Sowing the Seeds of Victory [Hayden-Smith]
Sometimes, to move forward, we must look back. Gardening activity during American involvement in World War I (1917–1919) is vital to understanding current work in agriculture and food systems. The origins of the American Victory Gardens of World War II lie in the Liberty Garden program during World War I. This book examines the National War Garden Commission, the United States School Garden Army, and the Woman’s Land Army (which some women used to press for suffrage).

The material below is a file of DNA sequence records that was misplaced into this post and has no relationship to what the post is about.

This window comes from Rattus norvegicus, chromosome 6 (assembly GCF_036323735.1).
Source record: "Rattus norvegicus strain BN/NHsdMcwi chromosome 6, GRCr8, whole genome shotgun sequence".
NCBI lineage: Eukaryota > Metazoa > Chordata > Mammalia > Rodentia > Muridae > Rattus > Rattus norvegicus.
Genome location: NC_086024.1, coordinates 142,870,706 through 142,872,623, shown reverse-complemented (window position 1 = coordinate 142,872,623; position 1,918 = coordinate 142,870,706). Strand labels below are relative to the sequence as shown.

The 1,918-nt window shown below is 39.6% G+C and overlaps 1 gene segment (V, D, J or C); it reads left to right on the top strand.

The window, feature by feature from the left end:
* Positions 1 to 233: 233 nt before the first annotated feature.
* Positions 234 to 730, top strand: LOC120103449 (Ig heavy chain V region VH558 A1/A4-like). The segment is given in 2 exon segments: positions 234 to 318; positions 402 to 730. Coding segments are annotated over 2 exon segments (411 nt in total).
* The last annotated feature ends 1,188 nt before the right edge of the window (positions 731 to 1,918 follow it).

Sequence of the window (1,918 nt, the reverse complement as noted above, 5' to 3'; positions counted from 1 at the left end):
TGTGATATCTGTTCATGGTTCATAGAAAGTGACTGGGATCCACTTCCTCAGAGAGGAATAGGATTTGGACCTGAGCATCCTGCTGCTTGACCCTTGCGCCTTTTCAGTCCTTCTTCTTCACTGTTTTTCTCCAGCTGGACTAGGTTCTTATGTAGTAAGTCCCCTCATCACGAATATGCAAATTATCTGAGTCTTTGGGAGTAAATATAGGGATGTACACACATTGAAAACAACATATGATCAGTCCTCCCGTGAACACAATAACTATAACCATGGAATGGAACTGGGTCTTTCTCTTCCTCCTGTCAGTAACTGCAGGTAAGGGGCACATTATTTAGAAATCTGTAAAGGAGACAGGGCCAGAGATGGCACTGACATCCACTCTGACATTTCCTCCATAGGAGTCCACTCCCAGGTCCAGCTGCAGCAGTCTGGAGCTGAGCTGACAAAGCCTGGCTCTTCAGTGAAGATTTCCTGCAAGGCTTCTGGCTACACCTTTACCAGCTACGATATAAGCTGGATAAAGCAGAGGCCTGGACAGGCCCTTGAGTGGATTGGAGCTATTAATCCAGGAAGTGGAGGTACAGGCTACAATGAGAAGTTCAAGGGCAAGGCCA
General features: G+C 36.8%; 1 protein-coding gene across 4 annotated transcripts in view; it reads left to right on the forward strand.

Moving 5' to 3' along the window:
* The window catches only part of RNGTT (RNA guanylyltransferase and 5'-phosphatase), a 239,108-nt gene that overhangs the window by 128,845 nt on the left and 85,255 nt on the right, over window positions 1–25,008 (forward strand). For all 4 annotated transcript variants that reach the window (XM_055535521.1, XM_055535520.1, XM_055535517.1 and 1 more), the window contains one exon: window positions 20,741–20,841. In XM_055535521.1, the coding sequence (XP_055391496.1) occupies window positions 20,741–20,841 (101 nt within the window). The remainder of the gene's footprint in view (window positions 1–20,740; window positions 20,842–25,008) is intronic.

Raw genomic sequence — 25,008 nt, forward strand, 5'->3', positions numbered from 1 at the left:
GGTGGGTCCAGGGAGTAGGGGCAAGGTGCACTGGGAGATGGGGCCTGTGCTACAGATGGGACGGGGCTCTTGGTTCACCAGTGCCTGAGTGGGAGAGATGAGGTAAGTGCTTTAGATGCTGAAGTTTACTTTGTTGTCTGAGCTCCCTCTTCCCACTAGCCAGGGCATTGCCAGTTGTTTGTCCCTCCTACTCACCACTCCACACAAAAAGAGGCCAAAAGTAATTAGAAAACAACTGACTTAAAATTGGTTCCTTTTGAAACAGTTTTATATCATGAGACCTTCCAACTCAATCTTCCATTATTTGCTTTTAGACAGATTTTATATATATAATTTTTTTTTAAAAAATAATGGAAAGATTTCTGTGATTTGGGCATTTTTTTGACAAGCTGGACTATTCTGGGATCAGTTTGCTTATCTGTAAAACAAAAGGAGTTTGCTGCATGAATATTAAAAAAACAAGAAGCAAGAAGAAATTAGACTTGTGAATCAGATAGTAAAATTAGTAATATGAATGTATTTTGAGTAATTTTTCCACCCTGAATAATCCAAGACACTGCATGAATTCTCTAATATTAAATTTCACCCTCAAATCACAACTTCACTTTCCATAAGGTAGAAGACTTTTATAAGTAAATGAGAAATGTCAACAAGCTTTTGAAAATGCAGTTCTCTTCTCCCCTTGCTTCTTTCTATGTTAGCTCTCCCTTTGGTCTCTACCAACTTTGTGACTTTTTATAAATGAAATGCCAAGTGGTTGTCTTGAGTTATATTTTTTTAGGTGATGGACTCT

The urgency of wartime mobilization enabled proponents to promote food production as a vital national security issue. The connection between the nation’s food readiness and national security resonated within the U.S., struggling to unite urban and rural interests, grappling with the challenges presented by millions of immigrants, and considering the country’s global role. The same message—that food production is vital to national security—can resonate today. These World War I programs resulted in a national gardening ethos that transformed the American food system.